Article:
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Chapter 7 : Natural and Producer Immunity versus Acquired Resistance

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Abstract:

Plasmid sized DNA elements can integrate into specific attachment sites on chromosomes to create antibiotic resistance islands, as found in serovar Typhimurium DT104 and methicillin-resistant (MRSA). This allows multiple resistance genes to be maintained together. All these routes ensure rapid spread and stable maintenance of collections of antibiotic resistance genes through bacterial populations. Many antibiotics such as mitomycin and vancomycin have been developed into approved antibacterial drugs and have MICs or sometimes 50% inhibitory concentrations, often in Petri plate assays, in the range of 1 µg/ml. Many observers have noted that antibiotic producers could be vulnerable to their own chemical weapons of destruction and must have worked out strategies for their own protection and immunity. Three strategies for self-resistance have been described in macrolide producers and presage acquired resistance mechanisms in human pathogens. This chapter provides examples that typify the kinds of acquired resistance mechanisms that have presumably been accumulated, some from the reservoir of these genes in producer organisms and some from evolution of housekeeping enzymes to new specificities, by soil bacteria in the hundreds of millions of years that they have coevolved with antibiotic-producing neighbors. The three methods of self-protection in macrolide antibiotic producers set the stage for the understanding of the three major strategies for bacterial resistance to antibiotics.

Citation: Walsh C. 2003. Natural and Producer Immunity versus Acquired Resistance, p 91-105. In Antibiotics. ASM Press, Washington, DC. doi: 10.1128/9781555817886.ch7
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Figures

Image of Figure 7.1
Figure 7.1

Recent outbreaks of antibiotic-resistant bacteria in the United States over the 11- year period 1983–1994.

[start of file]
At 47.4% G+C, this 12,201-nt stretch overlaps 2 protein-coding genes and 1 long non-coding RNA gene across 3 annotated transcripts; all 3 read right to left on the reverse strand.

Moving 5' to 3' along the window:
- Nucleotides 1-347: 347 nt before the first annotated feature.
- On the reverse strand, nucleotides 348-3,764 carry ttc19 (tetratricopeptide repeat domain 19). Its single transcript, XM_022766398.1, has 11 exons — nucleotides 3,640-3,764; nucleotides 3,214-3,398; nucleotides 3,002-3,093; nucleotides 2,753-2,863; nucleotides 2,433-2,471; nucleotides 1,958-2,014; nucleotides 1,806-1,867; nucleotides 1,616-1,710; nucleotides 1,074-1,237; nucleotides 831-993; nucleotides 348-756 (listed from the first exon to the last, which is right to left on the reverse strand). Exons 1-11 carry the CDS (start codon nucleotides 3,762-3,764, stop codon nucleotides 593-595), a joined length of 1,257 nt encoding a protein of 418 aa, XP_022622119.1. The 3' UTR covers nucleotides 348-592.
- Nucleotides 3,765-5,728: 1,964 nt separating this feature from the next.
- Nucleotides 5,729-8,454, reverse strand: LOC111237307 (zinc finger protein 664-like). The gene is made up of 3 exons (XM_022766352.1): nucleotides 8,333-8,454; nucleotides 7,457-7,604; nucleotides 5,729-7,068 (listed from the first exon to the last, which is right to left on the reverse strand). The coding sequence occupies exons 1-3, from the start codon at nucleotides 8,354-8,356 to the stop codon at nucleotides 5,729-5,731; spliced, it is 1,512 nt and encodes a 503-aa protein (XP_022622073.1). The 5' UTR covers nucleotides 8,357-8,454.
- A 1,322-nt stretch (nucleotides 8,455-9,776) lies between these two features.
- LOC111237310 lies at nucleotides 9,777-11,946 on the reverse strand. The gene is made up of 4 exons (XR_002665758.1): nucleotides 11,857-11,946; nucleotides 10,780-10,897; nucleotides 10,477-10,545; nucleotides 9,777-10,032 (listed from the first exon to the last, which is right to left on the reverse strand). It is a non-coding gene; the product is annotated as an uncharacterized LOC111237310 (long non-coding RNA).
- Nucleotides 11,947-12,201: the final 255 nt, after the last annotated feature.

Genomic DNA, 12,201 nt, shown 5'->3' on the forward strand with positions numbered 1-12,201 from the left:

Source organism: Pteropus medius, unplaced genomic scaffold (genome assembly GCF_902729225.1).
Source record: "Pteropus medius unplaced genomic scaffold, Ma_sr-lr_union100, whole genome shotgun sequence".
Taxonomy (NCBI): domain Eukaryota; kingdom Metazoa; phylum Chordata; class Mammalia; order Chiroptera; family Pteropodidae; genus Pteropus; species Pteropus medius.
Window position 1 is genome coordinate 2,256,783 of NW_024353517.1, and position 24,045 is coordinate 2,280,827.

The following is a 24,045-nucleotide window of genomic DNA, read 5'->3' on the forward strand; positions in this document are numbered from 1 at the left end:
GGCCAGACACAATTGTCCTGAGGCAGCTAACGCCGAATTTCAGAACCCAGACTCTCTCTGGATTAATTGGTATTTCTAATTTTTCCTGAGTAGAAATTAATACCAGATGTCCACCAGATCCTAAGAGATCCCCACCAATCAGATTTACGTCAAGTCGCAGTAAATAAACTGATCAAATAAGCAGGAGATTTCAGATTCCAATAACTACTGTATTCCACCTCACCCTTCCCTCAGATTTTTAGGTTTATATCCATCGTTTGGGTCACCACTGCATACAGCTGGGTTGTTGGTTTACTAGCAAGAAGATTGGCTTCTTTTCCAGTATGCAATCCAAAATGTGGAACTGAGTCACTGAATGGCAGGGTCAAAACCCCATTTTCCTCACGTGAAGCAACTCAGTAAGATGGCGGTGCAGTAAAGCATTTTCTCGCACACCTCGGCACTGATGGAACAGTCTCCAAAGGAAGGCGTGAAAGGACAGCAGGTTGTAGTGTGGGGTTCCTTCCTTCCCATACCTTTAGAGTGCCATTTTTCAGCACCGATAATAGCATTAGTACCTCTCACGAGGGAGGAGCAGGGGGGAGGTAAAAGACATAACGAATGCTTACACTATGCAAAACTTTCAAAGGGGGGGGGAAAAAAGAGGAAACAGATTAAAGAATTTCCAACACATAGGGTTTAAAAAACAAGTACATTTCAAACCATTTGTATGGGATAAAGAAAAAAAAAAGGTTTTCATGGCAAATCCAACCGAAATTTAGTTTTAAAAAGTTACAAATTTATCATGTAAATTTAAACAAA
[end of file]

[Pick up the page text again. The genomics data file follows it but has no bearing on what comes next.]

Citation: Walsh C. 2003. Natural and Producer Immunity versus Acquired Resistance, p 91-105. In Antibiotics. ASM Press, Washington, DC. doi: 10.1128/9781555817886.ch7
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Image of Figure 7.2
Figure 7.2

Time course for development of resistance to cephalosporins by MRSA.

Citation: Walsh C. 2003. Natural and Producer Immunity versus Acquired Resistance, p 91-105. In Antibiotics. ASM Press, Washington, DC. doi: 10.1128/9781555817886.ch7
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Image of Figure 7.3
Figure 7.3

Progression of bacterial populations in surgical patients from MSSA to MRSA to VRE in a three-week time frame. (From Schentag et al. [1998], with permission.).

Citation: Walsh C. 2003. Natural and Producer Immunity versus Acquired Resistance, p 91-105. In Antibiotics. ASM Press, Washington, DC. doi: 10.1128/9781555817886.ch7
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Image of Figure 7.4
Figure 7.4

Schematics of antibiotic efflux protein pumps: (A) general scheme; (B) function for lantibiotic efflux pumps.

Citation: Walsh C. 2003. Natural and Producer Immunity versus Acquired Resistance, p 91-105. In Antibiotics. ASM Press, Washington, DC. doi: 10.1128/9781555817886.ch7